As regards poor communication skills, as revealed by the findings the implication is that there are short comings in communication arising from the sender’s in ability to design and communicate effectively to all stake holders in service delivery, this affect service delivery.

With un clear communication policy, it implies absence of clear channels upon which the information is received and the way it is sent back this leaves service delivery in balance as people may not tell if the tasks are accomplished or not.

With language barrier, the implication is that some people are not acquainted with the language used for communication this affects the quality of services delivered.

5.1.3 Measures that can be put in place to improve communication in the process of service Delivery in Jinja  District Local Government.

The findings on the measures, revealed that on average 85.6% agreed that managers should make themselves available for consultation, there is need to organize budget conferences, capacity building workshops and seminars, use multiple channels, regular report writing, about activities putting in place strong message feedback channels between management and staff; However, 11.7% disagreed and 2% of the respondents were not sure.

The fact that majority respondents agreed with the measures proposed implies that there is a gap in communication flow as recognized by the respondents which makes it to necessity to put in place measures to improve the quality of service delivery through effective communication.

5.2       CONCLUSIONS

Basing on the results of this study, it can be concluded that there was a positive relationship between effective communication and service delivery in Jinja District Local Government.

The following conclusions were made concerning specific objectives.

Objective 1: To establish the communication channels used in Jinja District Local        Government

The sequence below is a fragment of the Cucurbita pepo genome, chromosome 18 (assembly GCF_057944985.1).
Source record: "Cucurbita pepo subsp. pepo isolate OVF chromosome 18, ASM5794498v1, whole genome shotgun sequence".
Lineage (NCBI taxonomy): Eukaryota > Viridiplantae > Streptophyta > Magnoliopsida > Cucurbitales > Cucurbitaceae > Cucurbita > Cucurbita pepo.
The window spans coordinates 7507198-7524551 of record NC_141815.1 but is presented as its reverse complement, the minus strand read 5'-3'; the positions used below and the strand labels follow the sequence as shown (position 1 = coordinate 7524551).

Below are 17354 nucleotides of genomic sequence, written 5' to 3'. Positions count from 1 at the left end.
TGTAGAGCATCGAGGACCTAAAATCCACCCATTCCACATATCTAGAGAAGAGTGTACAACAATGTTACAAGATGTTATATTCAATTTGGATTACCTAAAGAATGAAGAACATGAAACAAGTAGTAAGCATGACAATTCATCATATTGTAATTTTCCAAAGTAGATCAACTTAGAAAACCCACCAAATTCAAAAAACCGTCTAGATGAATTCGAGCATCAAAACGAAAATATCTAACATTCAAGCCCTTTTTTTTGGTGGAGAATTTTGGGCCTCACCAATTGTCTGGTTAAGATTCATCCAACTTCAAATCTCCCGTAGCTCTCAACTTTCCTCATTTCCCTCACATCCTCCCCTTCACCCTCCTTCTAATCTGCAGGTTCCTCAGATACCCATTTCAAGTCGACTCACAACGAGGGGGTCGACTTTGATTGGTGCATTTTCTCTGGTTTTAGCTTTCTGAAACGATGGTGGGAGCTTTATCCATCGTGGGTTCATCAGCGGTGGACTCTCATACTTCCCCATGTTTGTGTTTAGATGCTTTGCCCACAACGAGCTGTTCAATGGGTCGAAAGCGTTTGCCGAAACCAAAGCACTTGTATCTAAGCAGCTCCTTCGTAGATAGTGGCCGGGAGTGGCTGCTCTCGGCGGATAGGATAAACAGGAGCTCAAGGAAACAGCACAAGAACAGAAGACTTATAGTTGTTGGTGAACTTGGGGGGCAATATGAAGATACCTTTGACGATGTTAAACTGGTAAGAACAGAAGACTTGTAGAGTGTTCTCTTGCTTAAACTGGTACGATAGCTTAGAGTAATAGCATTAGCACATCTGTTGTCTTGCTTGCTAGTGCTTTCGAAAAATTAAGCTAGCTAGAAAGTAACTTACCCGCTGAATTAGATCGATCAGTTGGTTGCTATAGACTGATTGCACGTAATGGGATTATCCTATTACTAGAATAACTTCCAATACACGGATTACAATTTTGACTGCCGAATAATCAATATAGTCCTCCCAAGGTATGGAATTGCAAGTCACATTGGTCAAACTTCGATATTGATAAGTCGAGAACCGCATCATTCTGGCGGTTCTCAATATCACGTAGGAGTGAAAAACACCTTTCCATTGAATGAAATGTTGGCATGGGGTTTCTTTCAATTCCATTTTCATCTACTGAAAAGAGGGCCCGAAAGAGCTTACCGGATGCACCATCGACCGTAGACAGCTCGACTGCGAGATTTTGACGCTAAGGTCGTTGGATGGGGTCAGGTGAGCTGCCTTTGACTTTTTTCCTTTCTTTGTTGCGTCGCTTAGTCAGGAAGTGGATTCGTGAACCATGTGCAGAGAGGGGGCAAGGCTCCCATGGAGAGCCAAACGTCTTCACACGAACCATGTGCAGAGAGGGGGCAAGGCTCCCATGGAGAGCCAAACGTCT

The major components that were weak and needs improving are the communication channels because they work as a conduit to improved service delivery for example effective use of letters, notice boards, and minutes of council and management meetings among others that clearly guides action in the process of service delivery.

However, most communication channels were generally seen to be in place for improved service delivery although there is need to bring all employees on board.

It can therefore be concluded that communication channels needed are in place though they are not effectively used and this has brought about the communication problems which has affected the quality of service delivery in the District.

Objective 2: To investigate factors which prevent effective communication in service delivery in Jinja District Local Government.

As regards other factors that prevent effective communication, corruption, conflicts, poor communication skills, unclear communication policy, inadequate staff and language barrier were noted by respondents as factors causing threat to quality service delivery.

It can be concluded that the existence of such factors affects the effective communication aspect which consequently cause detrimental effect on the quality of services delivered   in JDLG

Objective 3: To identify the measures that can be put in place to significantly reduce communication problems in order to improve service delivery in local governments.

On measures that can be put in place, majority respondents agreed with the measures proposed including managers making themselves available for consultation, organizing budget conferences, capacity building workshops, reviewing performance of employees, use of multiple channels, regular report writing, open door policy among  others.

Based on that, It can be concluded that if such measures are undertaken there will be effective communication which will definitely improve service delivery in the District.

5.3 RECOMMENDATIONS

The researcher has therefore come up with the following recommendations in order to guide in improving Communication for effective service delivery in Jinja District Local Government.

  1. The available communication channels in Jinja District Local Government should be used effectively involving all stakeholders including community members, local leaders and service providers   so as to improve on quality service delivery.
  2. There is need to strengthen accountability and anti-corruption fight so as to reduce the rampart cases of corruption which prevents effective communication in the process of service delivery.
  3. Multiple channels of communication should be applied to various categories of people so as to effectively reach all stake holders in JDLG for improved service delivery.

5.4 Areas of further research

The researcher   was not able to explore the under mentioned issues and therefore recommends that these areas be taken up for further investigation by other interested researchers.

  1. The relationship between communication and organizational effectiveness towards effective service delivery in Local Governments.
  2. The impact of communication on worker’s performance in NGOs